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Crisis Counseling part 2 December 24, 2008

Filed under: Uncategorized — Dj @ 8:02 am
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In our continuation of conversations about crisis counseling (lots of C words in that phrase), we’re going to take a look today about things NOT to do in a counseling situation.

  1. Don’t sit behind your desk. I have a desk in my office and it faces the door.  I hate it.  Nothing says “I’m better than you” than having a desk between you and the other person.  Put a sofa or comfy chair adjacent to your chair so there are no barriers between you.  Think of a desk like a wall.
  2. Don’t take a ton of notes. If you remember from the previous post, we have to do a good job in listening.  If we are taking a ton of notes it communicates we’re not listening to every word.  Take some notes…but don’t spend all your time writing stuff down.
  3. Don’t look at your watch, computer, clock, cell phone, etc…when you check the time you’re communicating a number of things.  First, that you are bored.  Second, they are not worth your time and third, the schedule is more important than the conversation.  Obviously if you’re limited on time, make sure that is communicated before you start talking together.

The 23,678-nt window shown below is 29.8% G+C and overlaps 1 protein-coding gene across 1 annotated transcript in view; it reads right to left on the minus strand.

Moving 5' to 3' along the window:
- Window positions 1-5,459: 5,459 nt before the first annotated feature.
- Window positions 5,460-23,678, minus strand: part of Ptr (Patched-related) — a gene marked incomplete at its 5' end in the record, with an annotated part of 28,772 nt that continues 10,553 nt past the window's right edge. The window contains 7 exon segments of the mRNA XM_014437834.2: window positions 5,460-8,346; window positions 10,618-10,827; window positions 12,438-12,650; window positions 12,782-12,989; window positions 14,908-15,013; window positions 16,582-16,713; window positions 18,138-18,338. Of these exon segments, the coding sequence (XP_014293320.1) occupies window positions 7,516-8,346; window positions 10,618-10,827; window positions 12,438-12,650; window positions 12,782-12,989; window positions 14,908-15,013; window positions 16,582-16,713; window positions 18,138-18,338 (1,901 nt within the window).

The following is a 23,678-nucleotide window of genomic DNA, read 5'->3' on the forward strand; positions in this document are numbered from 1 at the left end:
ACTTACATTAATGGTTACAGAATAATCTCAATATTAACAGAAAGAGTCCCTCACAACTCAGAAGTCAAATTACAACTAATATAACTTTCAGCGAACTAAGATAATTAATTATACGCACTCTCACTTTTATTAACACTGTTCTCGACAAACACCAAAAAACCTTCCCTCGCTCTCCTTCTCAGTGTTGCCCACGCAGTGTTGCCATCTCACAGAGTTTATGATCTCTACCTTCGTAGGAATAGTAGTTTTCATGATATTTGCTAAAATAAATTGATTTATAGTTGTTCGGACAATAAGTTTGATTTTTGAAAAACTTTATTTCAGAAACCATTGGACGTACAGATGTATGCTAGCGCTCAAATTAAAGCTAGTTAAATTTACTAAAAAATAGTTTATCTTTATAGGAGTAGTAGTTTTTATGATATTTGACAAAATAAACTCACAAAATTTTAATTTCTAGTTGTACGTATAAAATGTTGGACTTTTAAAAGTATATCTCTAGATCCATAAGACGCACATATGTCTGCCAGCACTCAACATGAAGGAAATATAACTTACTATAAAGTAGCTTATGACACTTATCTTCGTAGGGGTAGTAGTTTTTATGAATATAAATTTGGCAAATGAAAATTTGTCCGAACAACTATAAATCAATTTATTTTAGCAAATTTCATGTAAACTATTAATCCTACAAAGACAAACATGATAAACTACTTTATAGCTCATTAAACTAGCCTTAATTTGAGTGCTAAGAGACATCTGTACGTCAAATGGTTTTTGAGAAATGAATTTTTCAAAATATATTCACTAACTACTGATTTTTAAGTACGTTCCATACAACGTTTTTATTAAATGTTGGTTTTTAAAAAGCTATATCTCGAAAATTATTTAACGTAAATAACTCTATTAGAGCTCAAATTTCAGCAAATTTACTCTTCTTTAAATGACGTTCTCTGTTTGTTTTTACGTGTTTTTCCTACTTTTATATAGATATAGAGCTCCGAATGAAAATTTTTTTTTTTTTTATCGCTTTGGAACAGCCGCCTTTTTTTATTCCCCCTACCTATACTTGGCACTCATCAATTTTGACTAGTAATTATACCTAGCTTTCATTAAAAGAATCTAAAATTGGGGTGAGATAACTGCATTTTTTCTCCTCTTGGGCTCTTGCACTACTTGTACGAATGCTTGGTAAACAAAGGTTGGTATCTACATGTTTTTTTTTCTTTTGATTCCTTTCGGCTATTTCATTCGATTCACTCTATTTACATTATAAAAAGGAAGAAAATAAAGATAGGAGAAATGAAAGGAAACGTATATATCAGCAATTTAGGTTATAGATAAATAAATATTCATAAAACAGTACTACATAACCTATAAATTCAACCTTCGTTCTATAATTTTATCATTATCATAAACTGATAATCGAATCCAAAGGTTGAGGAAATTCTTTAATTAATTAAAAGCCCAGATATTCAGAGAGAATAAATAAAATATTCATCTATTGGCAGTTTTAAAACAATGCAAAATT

4. Don’t think you can do it all by yourself. If you have to get together more than 4 times, you may want to consider referring your student to a professional counseling service.  If you’re dealing with a teenage break up, you probably won’t need to refer.  But if your student is dealing with eating disorders or deep depression, don’t hesitate to refer.  It’s responsible and extremely appropriate.
  5. Don’t counsel a member of the opposite sex alone. If I have a girl in my office, I keep the blinds on my window open.  I let someone know that I’m going to have a girl in my office.  You have to let other people know what’s going on in case, heaven forbid, something is said.  Be prepared.
  6. Never counsel a member of the opposite sex more than 3 times. This is hard, but so important.  Inappropriate relationships are formed by situations between an adult and a teenager where a significant amount of emotion is being expelled.  You may have the best of intentions, but these things have been known to work on even the best of youth workers in a very negative and damaging way.

There are many other things NOT to do when in a counseling situation, but I wanted to leave of these things up for discussion.  What things have you learned to never do?

 

Crisis Counseling Part 1 December 23, 2008

Filed under: Uncategorized — Dj @ 2:19 pm
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For the next couple of post I would like to take the time to look at some of the issues that teenagers and children are facing today and how to deal with them in a one on one basis.

For my first post, I just want to give a bit of an introduction and some small words of advice on counseling.  If you’re a youth worker, chances are you received limited training in the area of counseling/therapy.  I know I did, and most of what I have learned I’ve learned on the fly or by reading some really great books (more on those books later).